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Messages from Hiroshima

Japanese version

Keiji Mitsumoto (male)
'Chokubaku'  1.5 km from the hypocenter / 26 years old at the time / current resident of Hiroshima

The scenes of the A-bombed city are introduced here. The photographs are not directly connected with the messages. I turned 86 years old this year. Looking back, I remember celebrating various events here with the Fukujukai senior group. I am deeply grateful that this irradiated body of mine has been allowed to live this long, and I've started to feel like writing about what I experienced.

It was August 6, 1945. The Eastern police station, where I worked at that time, was a very old building made of wood. It was by the side of the Enko Bridge. During emergencies we feared we might have problems so we used to move to the Hiroshima Geibi Bank Building, which was fireproof, in Shimoyanagi-cho. At the time the chief of police was Superintendent Tanabe.

My commute was from a one-story house that was one and a half kilometers [just under one mile] from the site of the explosion, in Tanaka-machi. On that day, I was scheduled to go to the city office at 10:00 a.m. with Section Chief Kobayakawa. I wanted to rest a bit so I had opened the shoji screen on the northwest veranda and was lying down.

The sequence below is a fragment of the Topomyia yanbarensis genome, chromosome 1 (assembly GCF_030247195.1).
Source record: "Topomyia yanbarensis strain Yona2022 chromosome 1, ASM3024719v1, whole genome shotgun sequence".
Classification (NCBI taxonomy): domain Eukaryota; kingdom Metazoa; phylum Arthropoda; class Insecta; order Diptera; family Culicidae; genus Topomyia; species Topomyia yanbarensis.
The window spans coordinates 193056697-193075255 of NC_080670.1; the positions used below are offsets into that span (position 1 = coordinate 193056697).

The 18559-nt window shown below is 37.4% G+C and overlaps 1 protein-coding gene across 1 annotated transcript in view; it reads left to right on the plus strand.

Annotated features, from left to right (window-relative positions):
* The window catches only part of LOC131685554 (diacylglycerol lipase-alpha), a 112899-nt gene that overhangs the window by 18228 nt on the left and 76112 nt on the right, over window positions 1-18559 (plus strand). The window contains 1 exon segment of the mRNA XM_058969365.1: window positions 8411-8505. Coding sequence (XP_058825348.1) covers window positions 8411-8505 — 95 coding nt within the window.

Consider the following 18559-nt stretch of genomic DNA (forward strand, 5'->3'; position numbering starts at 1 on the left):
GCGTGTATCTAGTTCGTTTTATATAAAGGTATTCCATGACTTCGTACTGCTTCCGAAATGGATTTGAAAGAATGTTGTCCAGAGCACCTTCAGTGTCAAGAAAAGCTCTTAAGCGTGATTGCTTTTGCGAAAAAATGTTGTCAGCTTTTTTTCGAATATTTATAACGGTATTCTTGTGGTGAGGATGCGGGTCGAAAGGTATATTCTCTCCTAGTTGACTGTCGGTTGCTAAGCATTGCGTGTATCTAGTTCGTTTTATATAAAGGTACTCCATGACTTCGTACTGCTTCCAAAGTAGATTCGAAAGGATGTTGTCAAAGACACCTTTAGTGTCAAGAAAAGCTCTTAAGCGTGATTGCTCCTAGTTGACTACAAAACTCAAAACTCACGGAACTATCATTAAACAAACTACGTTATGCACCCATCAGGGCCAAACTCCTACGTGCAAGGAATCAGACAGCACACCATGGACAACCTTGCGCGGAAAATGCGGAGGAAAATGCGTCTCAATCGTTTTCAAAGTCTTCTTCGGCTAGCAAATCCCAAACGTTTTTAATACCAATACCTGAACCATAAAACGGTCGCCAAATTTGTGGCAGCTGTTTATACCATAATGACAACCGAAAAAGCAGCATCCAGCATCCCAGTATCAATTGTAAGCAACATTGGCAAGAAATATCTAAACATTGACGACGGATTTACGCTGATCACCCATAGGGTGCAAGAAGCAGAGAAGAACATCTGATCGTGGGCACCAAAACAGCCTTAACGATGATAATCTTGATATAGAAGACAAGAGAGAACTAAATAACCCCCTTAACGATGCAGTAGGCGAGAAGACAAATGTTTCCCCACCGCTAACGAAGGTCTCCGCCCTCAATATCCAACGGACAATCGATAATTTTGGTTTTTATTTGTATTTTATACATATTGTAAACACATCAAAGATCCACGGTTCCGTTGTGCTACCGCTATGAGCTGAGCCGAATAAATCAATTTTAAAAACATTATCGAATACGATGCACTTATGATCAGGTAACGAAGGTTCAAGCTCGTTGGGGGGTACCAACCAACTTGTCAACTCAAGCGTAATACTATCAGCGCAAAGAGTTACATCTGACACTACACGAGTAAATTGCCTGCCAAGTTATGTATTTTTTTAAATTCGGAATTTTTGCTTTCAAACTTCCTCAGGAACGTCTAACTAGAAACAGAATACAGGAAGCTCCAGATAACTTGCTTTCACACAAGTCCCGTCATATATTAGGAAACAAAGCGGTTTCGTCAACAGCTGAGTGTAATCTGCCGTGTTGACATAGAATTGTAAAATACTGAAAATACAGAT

Suddenly, at 8:15, there was blinding flash and everything went dark in front of my eyes. I felt a sudden sharp pain at my temples and an unusual smell hit my nose. Simultaneously, the house started collapsing. The ceiling, the beams and columns, the roof and roof tiles all caved in. Then all at once everything became still. At the same time I could hear voices come from every direction, crying, "Help!" Parents calling for their children, children calling for their parents... back and forth came cries of unimaginable grief.

I suddenly wake up to my own situation. It's the middle of summer, I'm wearing a tank top, and I've been blown from the veranda to the middle of the room. I can't move, and my legs are stinging with pain. I am caught under a huge tree. It is completely dark. I make a great effort to move but can't budge an inch.

In the hushed darkness, I can make out the sound of fire burning and I feel anxious. I have thoughts of the police station, of my hometown, of my ancestors' burial spot, and am filled with regret.

I can't move my left leg. I feel it's about to break. Then the thought comes to me: it's worth breaking a leg to save my life. So with all my strength I twist my leg and bit by bit it starts to come free. I start to move things off of me and finally my head is free, I can look around, and I'm startled by what I see.

The fire is approaching. Both of my legs are burned and the skin has peeled off toward my feet.
It was an unspeakable catastrophe. I will write more about it next time.